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Robeson County Facing Ambulance Shortage

When you call 911, you expect there is a working ambulance to respond. In Robeson County, though, the ambulances keep breaking down.

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PEMBROKE, N.C. — When you call 911, you expect there will be a working ambulance to respond. In Robeson County, however, the ambulances keep breaking down.

Robeson County EMS has a fleet of 12 ambulances. Six work on one 12-hour shift, and the other half work on the other 12-hour shift. They cover 946 square miles – the largest county in the state.

Matthew Locklear, deputy commander of the Pembroke Rescue Squad, said a call came in last week and the county was down to just one ambulance. It needed to borrow one of Pembroke’s two trucks.

Locklear said the county’s shortage puts a strain on his ambulances.

“There’s no coverage. There’s not enough ambulances on the road,” he said.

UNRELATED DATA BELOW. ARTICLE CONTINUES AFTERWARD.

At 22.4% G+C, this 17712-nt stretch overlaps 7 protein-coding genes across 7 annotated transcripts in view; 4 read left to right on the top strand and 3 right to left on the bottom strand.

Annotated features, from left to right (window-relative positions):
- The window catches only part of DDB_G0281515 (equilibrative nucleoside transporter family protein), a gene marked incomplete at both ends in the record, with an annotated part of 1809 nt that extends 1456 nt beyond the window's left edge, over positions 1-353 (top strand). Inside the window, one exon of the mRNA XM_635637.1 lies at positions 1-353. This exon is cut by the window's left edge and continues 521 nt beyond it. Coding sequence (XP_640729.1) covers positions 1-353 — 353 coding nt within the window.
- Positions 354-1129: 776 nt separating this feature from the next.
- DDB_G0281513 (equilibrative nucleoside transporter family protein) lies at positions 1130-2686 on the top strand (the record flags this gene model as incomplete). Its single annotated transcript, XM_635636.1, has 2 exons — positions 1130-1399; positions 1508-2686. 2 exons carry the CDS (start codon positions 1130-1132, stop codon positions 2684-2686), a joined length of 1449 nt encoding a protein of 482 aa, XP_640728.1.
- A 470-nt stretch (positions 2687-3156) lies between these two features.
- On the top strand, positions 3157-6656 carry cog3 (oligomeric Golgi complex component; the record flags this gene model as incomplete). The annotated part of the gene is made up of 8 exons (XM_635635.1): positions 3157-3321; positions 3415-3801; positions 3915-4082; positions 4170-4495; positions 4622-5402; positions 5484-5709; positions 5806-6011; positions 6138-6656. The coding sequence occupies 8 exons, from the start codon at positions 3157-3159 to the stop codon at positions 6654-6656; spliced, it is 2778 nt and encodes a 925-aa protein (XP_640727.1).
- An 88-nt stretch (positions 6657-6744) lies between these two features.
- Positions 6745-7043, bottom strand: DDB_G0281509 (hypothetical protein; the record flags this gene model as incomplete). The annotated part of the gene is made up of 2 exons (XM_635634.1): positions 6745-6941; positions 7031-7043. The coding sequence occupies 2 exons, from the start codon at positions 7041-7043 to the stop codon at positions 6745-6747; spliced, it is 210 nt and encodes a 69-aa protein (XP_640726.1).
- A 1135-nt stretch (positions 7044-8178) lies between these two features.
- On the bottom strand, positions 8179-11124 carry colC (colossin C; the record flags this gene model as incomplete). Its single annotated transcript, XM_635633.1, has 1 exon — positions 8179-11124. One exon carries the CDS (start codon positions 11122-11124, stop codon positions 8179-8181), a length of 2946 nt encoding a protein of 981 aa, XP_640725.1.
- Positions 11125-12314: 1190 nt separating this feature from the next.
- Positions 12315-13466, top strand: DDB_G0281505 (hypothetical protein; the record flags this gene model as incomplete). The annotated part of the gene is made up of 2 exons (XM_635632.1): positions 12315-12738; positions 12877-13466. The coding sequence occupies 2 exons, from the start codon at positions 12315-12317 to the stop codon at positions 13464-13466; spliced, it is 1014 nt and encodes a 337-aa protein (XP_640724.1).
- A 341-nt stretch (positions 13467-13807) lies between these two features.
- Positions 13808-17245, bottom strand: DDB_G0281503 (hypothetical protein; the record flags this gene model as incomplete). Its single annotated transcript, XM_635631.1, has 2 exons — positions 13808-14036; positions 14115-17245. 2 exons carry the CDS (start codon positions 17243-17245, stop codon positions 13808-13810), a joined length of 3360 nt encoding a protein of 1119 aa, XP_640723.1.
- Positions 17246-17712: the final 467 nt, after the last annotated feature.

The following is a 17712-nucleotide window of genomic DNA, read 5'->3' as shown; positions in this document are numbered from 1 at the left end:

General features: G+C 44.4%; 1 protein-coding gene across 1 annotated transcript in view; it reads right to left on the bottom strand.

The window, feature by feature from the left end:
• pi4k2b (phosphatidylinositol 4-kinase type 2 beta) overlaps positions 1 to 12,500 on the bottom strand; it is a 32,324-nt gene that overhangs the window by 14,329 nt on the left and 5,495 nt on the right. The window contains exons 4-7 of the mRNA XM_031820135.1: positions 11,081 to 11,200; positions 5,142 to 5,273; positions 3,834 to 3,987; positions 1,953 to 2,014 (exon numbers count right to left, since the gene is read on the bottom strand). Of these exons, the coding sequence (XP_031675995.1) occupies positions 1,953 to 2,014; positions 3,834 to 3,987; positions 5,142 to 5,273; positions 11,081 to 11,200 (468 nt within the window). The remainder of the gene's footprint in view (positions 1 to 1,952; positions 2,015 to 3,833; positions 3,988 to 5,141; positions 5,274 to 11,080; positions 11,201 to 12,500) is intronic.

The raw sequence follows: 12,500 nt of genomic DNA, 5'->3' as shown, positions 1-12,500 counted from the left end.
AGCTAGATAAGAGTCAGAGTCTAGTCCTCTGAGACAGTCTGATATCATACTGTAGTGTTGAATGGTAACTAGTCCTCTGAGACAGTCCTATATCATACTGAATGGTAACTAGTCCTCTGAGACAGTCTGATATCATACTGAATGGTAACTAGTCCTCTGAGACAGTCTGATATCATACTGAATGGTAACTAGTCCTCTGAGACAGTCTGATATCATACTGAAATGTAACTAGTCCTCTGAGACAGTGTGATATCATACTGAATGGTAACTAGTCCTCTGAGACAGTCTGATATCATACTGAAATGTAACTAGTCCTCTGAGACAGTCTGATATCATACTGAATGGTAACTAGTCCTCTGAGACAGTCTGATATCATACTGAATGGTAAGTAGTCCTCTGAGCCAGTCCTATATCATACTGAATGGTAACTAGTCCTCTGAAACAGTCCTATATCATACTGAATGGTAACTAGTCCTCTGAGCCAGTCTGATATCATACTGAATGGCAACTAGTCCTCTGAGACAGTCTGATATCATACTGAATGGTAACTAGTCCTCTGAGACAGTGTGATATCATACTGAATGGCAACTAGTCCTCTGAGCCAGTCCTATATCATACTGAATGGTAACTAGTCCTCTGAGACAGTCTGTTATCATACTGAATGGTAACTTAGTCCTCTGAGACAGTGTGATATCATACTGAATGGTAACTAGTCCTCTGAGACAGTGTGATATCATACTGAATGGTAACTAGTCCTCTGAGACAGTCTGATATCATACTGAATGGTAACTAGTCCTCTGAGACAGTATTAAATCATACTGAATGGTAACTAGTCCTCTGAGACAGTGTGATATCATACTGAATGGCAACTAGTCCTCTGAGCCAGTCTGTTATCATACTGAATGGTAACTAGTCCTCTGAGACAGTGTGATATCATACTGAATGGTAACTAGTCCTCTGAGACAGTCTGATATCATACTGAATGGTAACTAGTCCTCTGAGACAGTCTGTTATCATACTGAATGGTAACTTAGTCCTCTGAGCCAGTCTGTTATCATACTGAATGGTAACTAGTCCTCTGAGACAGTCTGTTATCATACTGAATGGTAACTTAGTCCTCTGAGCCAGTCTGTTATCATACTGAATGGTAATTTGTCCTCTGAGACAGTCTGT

Noah Woods, chairman of the Robeson County Board of Commissioners, said each truck costs at least $100,000. The county has purchased six that will be in operation within the next two months. Two current ambulances will be replaced.

“We just had a number of them break down at the same time,” said Dr. Bruce Whitman, director of the emergency department at Southeastern Regional Medical Center. “Patients have not been at risk, but there have been times when there have been long delays.”

By September, the county expects to have 15 ambulances available.

WRAL did a story on the ambulance problems in April 2006. County officials said then that Ford had sold them lemons, and the engines didn’t work.


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